An introduction to reading scripture by way of engagement with the interpretations of earlier commentators, drawing on the techniques of Reception Theory.
Trade Information: LPOD
Available as: Paperback, PDF
Specifications: 229x153mm (9x6in), 234pp
Published: August 2015
Published: August 2015
Many readers of the Bible believe that interpreting the Scriptures simply involves a two-way dialogue between themselves and the text. Implied in this view is the idea that we can either skip over or ignore two thousand years of biblical interpretation. If we believe, however, that God has been speaking through the Bible to devout believers throughout history it would seem that we should find a way to identify the insights they gained from the text so that we can learn to read these sacred texts with them. Drawing on resources from Reception Theory, Reading the Bible with the Giants enables the contemporary reader to interpret the Bible in dialogue with those who have gone before us.
List of Illustrations
1. The First Historical Horizon: The Author and the Audience
3. The Best Fish Story Ever Told
4. The Second Historical Horizon: A Living Tradition
5. Tradition as a Road Map of Interpretation
6. The Third Historical Horizon: Reading within a Tradition
7. Ten Reading Strategies
8. Reception Theory: Teaching and Preaching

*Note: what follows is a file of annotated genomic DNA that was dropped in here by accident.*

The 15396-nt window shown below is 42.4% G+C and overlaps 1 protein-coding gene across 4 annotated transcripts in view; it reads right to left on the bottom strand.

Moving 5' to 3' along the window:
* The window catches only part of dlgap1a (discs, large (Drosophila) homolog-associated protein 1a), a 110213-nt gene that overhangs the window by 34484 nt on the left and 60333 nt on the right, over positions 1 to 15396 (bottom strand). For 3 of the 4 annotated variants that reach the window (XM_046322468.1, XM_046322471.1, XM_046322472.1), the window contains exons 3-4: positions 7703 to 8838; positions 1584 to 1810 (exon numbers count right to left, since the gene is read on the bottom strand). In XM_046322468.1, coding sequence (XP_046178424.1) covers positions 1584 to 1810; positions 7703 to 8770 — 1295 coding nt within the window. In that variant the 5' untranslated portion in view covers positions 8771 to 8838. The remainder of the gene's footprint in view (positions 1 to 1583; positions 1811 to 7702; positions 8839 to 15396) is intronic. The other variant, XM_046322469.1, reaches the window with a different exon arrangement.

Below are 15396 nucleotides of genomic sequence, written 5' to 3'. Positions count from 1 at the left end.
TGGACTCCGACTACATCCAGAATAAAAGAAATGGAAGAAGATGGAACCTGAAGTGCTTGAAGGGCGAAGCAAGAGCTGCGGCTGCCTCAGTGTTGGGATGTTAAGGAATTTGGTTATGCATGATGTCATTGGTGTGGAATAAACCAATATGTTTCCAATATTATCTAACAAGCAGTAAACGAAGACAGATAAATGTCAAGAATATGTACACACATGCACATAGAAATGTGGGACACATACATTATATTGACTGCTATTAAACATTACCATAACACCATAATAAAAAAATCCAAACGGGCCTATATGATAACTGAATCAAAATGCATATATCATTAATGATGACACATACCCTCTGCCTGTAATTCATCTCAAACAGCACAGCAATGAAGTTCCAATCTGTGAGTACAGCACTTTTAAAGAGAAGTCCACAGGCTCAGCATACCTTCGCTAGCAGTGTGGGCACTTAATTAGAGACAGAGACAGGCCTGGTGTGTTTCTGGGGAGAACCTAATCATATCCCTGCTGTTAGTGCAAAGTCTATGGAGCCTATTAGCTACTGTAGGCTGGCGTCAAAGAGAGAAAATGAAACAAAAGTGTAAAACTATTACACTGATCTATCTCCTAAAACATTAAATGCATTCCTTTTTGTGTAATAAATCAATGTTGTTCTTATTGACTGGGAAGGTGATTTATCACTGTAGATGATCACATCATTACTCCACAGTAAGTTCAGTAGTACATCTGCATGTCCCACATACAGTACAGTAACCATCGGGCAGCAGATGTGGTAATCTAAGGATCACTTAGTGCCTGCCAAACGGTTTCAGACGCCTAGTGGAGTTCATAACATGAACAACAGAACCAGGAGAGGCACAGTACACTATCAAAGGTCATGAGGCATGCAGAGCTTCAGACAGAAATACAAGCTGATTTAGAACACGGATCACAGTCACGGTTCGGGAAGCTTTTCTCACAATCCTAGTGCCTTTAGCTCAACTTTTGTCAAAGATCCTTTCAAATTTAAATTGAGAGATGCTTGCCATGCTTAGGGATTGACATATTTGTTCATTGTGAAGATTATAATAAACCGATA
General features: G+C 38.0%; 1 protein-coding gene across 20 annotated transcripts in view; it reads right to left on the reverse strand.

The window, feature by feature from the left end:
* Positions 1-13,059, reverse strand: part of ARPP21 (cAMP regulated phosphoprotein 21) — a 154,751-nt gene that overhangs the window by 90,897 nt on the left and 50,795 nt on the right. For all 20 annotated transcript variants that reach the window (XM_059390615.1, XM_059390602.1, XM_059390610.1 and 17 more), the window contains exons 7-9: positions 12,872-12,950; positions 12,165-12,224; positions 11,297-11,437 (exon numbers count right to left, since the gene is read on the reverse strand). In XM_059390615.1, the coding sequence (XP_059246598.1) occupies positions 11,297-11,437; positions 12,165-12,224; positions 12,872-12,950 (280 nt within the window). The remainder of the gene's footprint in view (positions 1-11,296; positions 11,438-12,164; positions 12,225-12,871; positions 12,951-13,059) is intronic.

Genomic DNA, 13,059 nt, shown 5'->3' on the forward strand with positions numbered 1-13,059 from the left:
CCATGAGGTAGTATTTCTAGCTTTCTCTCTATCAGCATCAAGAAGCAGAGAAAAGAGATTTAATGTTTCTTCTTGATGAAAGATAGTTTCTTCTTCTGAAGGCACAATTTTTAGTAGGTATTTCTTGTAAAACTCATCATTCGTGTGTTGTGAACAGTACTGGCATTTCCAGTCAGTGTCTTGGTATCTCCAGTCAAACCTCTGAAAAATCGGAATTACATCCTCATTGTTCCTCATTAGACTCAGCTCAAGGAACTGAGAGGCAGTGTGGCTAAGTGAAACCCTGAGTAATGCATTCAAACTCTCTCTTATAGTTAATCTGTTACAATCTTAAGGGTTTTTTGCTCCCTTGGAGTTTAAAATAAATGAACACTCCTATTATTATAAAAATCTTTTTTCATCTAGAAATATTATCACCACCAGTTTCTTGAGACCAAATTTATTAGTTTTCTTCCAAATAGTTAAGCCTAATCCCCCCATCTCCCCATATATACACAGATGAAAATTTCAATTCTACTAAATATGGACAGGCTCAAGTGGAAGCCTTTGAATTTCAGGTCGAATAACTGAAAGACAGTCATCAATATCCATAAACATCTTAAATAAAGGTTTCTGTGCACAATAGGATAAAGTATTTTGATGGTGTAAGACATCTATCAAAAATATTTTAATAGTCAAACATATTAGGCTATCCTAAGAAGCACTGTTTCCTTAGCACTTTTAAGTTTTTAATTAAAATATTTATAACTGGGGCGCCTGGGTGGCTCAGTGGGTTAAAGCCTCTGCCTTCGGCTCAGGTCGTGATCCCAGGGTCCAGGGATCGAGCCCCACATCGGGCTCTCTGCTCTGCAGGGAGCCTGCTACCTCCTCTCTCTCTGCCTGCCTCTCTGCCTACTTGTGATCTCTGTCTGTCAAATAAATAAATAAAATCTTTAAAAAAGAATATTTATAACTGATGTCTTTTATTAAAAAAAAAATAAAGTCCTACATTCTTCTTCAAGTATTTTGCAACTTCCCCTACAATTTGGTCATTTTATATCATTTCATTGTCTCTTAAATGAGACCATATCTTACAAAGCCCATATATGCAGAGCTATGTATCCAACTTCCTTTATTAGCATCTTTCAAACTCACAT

Appendix: Critically Evaluating Internet Sources
References and Resources for Further Study
David Paul Parris is the Associate Director and Affiliate Professor of New Testament at Fuller Theological Seminary's Colorado Springs campus. He is the author of Reception Theory and Biblical Interpretation.
Parris has provided a lively and accessible introduction to the basic concepts of reception theory, the role these concepts can play in our personal reading of the Bible, and how we teach them to others. This volume is warmly to be welcomed. Paul Joyce, Professor of Old Testament/Hebrew Bible, King's College London
I warmly welcome the second edition of Reading the Bible with Giants. Parris thoroughly understands reception theory, as his book Reception Theory and Biblical Hermeneutics shows. Here he aims at a wider, less academic audience, with a very practical study, which is full of homely illustrations and wise and timely tips. His suggestions for further reading are excellent, and he has a fine pastoral touch. This will help to make biblical reading both more imaginative, more accurate, and engaged with other Christian interpreters. Anthony C. Thiselton, Professor Emeritus of Christian Theology, University of Nottingham